Herman’s Hermits “Mrs. Brown, You’ve Got a Lovely Daughter” topped the Billboard Hot 100 in May of 1965, so a Hollywood studio owner rushed out a parody, “Mrs. Schwartz You’ve Got An Ugly Daughter” with the artist listed as Marty & the Monks. This version is on youtube if you want to subject yourself to it, but the real gold is the instrumental on flip, cut by a group that seems to have been totally unrelated to the musicians on the A-side.
“Mexican Party” is a rocking take-off on “Money” that sounds like it was actually recorded live in the studio. There are whoops, shouts, lots of string bending, a ridiculous horn blast. It has a lot in common with the Pacific Northwest sound like the Moguls “Avalanche”, the Jesters’ “Alki Point” or even Don & the Goodtimes version of “Money”.
Released on Associated Artists AA-3066, the song was retitled “Psychedelic City” when it came out as the flip to “Mrs. Schwartz” on Era Records 5037.
Jesse Hodges is credited as producer. Hodges owned Hollywood Sound Recorders and I believe he owned the Associated Artists label, which released about twenty 45s, including a couple of Hodges’ own singles. K. Young, G. Connor, and T. Reed have writer credits on “Mexican Party”, but none of their names appear on other Associated Artists releases as far as I can tell.
Both the Associated Artists 45 and the Era release have ∆-57190 in the deadwax, which dates the stampers for both 45s to June of 1965. I assume the Associated Artists was the original release. I have no idea when this “Golden Era Series” came out but 1967 wouldn’t be a bad guess, given the new, topical title.
My fellow WGXC deejay Jillian found a possible source for the band name in the obscure Marty the Monk cartoons of the 1930s.
A single on Philips as the Eastside Kids likely had no connection to the East Side Kids I will be discussing in this article. Philips 40295 from June of 1965 has a great bluesy instrumental “Sunday Stranger” written by Billy Strange and almost certainly he’s playing the lead guitar too.
The other side was also an instrumental, “Subway Train” written by Billy Carl, Ron Gentile, and Richard Moehrle. Hear both at Left and to the Back blog, from which I took the label scan seen here.
Billy Carl (aka Billy Carlucci) co-wrote “(We’ll Meet in the) Yellow Forest” for Jay and the Americans, “Goody Goody Gumdrops” for the 1910 Fruitgum Company, and many other songs.
Ron Gentile and Richard Moehrle (aka Rick Morley) were in the Secrets. They wrote a classic instrumental called “Twin Exhaust”, released on Swan in 1962. As Crystal Mansion they had a 1968 single and LP on Capitol.
In May of 1966 there’s a single by the East Side Kids “Chocolate Matzos”/”Night Mist Blue” on Warner Bros. 5821. Like the Philips single, this sounds like a studio production, but is more exotica than rock ‘n roll, and I doubt the East Side Kids I’ll be discussing below were a part of this. Both sides written by C.B. Jerry for Phenomenal Music BMI, and produced by Dick Glasser.
So now let’s get on with the actual Sunset Strip group the East Side Kids and their initial incarnation as the Sound of the Seventh Son.
In September of 1965, the Sound of the Seventh Son released their single on Tower 169. “I Told a Lie” is a good, crude garage rock. It was written by James Greenspoone (aka Jimmy Greenspoon) and Ed Fontaine. On the flip was the Byrds-like “I’ll Be On My Way”, written by Dollarhide, Greenspoone, Fontaine. Both songs published by Chemistry Music BMI, produced by Al Hazan for S.O.S. Productions.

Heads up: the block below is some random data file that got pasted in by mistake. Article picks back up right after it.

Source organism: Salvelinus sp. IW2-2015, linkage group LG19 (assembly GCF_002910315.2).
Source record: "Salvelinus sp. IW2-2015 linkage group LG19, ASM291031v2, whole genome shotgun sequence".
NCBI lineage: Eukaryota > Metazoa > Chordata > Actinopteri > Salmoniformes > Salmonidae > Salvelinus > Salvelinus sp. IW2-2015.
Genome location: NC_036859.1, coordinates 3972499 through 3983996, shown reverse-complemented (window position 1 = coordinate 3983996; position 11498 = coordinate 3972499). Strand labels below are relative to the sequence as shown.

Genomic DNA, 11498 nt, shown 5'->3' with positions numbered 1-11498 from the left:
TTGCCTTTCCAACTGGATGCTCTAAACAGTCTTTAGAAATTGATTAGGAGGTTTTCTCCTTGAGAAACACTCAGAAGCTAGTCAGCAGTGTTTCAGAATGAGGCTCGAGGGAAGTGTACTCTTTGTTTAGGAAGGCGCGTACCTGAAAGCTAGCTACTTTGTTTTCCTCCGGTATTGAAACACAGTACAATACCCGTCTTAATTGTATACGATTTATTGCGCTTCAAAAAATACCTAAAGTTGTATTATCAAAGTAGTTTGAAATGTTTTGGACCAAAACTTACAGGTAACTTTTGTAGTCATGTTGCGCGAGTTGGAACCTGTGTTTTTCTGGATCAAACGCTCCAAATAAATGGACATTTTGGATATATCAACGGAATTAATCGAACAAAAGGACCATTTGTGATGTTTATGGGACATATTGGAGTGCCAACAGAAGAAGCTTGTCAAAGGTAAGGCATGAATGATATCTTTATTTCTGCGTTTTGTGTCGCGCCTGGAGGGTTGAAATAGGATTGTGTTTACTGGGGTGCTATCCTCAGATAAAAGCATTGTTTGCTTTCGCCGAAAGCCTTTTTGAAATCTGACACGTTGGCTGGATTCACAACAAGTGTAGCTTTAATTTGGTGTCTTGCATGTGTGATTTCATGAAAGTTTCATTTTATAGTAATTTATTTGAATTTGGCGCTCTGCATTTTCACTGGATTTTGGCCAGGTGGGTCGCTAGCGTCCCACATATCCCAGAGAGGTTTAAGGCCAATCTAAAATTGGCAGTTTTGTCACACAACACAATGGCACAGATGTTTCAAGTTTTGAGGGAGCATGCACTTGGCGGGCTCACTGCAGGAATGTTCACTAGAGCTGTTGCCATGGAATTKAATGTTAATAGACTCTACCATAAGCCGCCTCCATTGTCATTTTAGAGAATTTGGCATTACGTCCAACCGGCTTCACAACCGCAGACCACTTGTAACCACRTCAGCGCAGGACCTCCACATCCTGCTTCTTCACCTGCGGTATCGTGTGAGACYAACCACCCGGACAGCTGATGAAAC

The Sound of the Seventh Son also recorded a one-sided demo “She Lost Me” which I haven’t heard – anyone have a copy of that?
One of the first venues we performed at was called Stratford on Sunset. The owner was Jerry Lambert and his nephew’s group, The East Side Kids, was the house band. At that time, they had another name, something like The Sound of the Seventh Son, I think. They were older, very professional and served as mentors to us … Stratford was great while it lasted … and it was Jerry Lambert again who got me the audition for The Yellow Payges a year later.
Members of the Sound of the Seventh Son were:
Joe Madrid – vocals David Doud – lead guitar Michael Doud – bass guitar Jimmy Greenspoon – piano Danny Belsky – drums
Greenspoon and Danny Belsky had been playing together since the very early ’60s with the New Dimensions with Michael Lloyd, Craig Nuttycombe and Art Guy. David Doud had joined when the band became the Alley Kats.
The band received press when they went to court on September 2, 1965 to get their contracts with Tower Records and SOS Productions approved and Judge A.A. Scott exclaimed “They look like freaks! … I don’t know whether they are girls or boys … God help them if they get to some real men”. The band were all between the ages of 18 and 21. Coverage was so thorough, and photographs so timely, that I have to wonder if this was a publicity stunt to coincide with their Tower single release.
The band also appears in the background of a fashion photo shoot for the LA Times magazine taken at the Crescendo Club, though only Madrid, Belsky and Greenspoon are visible in the photos.
Around the time Stratford on Sunset closed in December 1965, the Sound of the Seventh Son became the East Side Kids. Although the Warner Bros. single came in May of 1966, there may be no connection between that production and this group. Dominic Priore, in Riot on the Sunset Strip says that the East Side Kids “took up a residency at a club called Wild Thing near Hollywood and Vine before moving on to the Hullabaloo, leaving their original house band spot to the West Coast Pop Art Experimental Band.”
There’s a great photo (at top of page) of the band at the Sea Witch on Sunset Blvd with guitarist Denis Lambert, who would sit in with the group and later form Lambert and Nuttycombe with Craig Nuttycombe of the New Dimensions.
In January of 1967 the East Side Kids release their single “Take A Look In The Mirror” /”Close Your Mind” on Orange Empire Records OE-500. “Take A Look In The Mirror” has a good guitar break while “Close Your Mind” has more drama in the performance. Someone, probably Danny Belsky, is playing the flute on both sides.